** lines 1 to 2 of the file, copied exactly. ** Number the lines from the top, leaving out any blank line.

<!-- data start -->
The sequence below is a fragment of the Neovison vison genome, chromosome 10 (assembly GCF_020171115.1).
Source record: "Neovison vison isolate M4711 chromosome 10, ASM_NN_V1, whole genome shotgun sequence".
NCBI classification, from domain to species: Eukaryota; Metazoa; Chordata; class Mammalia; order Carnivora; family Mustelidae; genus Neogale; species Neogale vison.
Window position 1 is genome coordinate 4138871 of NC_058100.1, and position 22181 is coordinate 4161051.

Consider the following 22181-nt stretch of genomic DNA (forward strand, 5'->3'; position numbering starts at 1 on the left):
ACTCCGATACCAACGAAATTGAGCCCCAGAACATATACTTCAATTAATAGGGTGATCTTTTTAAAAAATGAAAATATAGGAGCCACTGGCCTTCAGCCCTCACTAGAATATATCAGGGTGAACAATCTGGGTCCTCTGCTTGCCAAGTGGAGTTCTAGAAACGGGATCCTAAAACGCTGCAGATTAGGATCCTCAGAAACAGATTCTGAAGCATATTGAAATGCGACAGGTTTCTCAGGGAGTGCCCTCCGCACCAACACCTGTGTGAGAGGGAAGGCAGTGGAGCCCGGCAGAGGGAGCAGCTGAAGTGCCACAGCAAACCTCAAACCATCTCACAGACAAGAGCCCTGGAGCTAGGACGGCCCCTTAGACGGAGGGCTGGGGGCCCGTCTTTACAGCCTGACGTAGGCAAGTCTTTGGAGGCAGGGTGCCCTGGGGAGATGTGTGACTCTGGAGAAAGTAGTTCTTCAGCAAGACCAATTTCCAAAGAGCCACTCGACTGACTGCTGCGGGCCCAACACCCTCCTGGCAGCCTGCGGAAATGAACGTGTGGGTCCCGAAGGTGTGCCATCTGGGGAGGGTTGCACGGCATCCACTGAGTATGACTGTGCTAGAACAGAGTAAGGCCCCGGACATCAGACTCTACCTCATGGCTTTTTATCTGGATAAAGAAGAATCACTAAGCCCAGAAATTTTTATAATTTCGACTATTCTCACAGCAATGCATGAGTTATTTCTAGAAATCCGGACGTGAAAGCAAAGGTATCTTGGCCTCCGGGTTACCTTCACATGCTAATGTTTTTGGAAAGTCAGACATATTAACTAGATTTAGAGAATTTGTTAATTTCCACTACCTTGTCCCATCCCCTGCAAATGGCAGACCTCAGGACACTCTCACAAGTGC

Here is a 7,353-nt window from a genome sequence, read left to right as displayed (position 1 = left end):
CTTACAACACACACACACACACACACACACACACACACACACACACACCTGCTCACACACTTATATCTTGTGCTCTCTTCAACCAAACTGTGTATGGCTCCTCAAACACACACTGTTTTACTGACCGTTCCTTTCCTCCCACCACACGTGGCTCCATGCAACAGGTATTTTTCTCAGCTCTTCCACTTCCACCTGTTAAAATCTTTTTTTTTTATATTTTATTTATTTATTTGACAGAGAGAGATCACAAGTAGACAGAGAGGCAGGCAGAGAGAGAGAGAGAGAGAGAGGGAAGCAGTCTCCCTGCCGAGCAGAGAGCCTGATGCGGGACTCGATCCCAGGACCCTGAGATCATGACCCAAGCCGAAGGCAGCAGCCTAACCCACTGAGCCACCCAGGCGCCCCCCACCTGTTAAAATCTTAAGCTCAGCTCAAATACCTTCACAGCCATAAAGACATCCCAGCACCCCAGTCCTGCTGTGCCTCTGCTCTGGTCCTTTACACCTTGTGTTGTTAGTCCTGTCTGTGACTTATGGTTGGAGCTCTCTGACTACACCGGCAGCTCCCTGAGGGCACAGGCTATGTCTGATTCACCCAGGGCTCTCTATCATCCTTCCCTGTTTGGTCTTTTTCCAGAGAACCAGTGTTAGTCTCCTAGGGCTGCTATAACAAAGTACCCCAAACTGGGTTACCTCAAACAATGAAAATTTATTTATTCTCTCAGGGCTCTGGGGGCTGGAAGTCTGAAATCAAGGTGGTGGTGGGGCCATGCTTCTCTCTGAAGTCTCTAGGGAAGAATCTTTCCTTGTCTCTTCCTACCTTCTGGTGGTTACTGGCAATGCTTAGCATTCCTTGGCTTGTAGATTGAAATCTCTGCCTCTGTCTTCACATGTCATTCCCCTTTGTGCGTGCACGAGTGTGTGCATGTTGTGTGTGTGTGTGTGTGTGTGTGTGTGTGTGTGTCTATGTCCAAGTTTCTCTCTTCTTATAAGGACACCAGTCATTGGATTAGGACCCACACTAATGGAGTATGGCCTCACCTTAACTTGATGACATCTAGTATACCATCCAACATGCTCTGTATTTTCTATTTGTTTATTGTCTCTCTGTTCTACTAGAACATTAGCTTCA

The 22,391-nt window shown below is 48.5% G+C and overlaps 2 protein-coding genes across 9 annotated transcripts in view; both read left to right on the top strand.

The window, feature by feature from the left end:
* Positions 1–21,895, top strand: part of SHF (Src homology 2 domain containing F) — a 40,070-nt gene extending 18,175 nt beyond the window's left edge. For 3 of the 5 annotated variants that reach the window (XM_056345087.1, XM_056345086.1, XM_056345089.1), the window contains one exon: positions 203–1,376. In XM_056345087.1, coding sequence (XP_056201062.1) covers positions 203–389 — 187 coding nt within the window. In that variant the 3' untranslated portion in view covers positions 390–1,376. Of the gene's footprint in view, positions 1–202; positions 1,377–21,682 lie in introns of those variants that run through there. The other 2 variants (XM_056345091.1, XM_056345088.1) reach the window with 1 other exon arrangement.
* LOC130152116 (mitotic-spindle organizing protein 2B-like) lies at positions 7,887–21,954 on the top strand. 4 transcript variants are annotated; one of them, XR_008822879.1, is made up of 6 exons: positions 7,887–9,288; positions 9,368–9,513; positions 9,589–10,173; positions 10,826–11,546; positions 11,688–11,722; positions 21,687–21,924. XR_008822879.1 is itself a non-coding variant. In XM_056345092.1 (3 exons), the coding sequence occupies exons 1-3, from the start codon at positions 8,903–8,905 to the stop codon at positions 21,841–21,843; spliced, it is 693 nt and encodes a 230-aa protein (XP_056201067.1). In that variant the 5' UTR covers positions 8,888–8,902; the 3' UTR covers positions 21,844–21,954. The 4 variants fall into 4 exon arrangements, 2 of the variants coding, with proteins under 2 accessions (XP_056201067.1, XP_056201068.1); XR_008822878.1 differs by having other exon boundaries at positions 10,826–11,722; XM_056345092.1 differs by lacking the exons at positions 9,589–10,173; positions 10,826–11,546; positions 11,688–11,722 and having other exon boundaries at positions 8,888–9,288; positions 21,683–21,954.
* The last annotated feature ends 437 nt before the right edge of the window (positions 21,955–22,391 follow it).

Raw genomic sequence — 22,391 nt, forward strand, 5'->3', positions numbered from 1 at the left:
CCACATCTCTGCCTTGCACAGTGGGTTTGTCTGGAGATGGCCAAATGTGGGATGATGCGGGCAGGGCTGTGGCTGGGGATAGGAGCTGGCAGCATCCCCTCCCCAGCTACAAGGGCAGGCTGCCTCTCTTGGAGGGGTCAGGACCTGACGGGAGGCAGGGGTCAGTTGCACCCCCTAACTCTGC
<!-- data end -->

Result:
The sequence below is a fragment of the Neovison vison genome, chromosome 10 (assembly GCF_020171115.1).
Source record: "Neovison vison isolate M4711 chromosome 10, ASM_NN_V1, whole genome shotgun sequence".